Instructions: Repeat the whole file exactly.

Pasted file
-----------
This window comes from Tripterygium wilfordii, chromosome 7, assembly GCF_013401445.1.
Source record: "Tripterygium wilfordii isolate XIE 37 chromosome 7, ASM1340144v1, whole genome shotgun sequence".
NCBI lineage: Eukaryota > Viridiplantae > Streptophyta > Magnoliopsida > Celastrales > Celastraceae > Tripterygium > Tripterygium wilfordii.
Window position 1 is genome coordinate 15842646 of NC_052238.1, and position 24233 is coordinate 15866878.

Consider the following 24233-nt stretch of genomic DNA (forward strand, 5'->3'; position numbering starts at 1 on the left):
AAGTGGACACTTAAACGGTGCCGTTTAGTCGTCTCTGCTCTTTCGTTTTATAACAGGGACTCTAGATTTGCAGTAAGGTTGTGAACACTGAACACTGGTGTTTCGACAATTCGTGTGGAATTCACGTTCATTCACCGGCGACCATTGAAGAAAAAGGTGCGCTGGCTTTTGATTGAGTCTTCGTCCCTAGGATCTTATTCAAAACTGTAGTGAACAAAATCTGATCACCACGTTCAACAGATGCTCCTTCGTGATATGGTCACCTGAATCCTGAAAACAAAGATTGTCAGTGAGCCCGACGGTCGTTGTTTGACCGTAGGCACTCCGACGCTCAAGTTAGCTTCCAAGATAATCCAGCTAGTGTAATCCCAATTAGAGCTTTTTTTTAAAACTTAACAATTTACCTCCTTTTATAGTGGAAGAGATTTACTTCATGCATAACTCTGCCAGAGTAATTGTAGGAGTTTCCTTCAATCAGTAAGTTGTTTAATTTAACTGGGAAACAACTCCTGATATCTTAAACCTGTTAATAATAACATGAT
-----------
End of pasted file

This window comes from Tripterygium wilfordii, chromosome 7, assembly GCF_013401445.1.
Source record: "Tripterygium wilfordii isolate XIE 37 chromosome 7, ASM1340144v1, whole genome shotgun sequence".
NCBI lineage: Eukaryota > Viridiplantae > Streptophyta > Magnoliopsida > Celastrales > Celastraceae > Tripterygium > Tripterygium wilfordii.
Window position 1 is genome coordinate 15842646 of NC_052238.1, and position 24233 is coordinate 15866878.

Consider the following 24233-nt stretch of genomic DNA (forward strand, 5'->3'; position numbering starts at 1 on the left):
AAGTGGACACTTAAACGGTGCCGTTTAGTCGTCTCTGCTCTTTCGTTTTATAACAGGGACTCTAGATTTGCAGTAAGGTTGTGAACACTGAACACTGGTGTTTCGACAATTCGTGTGGAATTCACGTTCATTCACCGGCGACCATTGAAGAAAAAGGTGCGCTGGCTTTTGATTGAGTCTTCGTCCCTAGGATCTTATTCAAAACTGTAGTGAACAAAATCTGATCACCACGTTCAACAGATGCTCCTTCGTGATATGGTCACCTGAATCCTGAAAACAAAGATTGTCAGTGAGCCCGACGGTCGTTGTTTGACCGTAGGCACTCCGACGCTCAAGTTAGCTTCCAAGATAATCCAGCTAGTGTAATCCCAATTAGAGCTTTTTTTTAAAACTTAACAATTTACCTCCTTTTATAGTGGAAGAGATTTACTTCATGCATAACTCTGCCAGAGTAATTGTAGGAGTTTCCTTCAATCAGTAAGTTGTTTAATTTAACTGGGAAACAACTCCTGATATCTTAAACCTGTTAATAATAACATGAT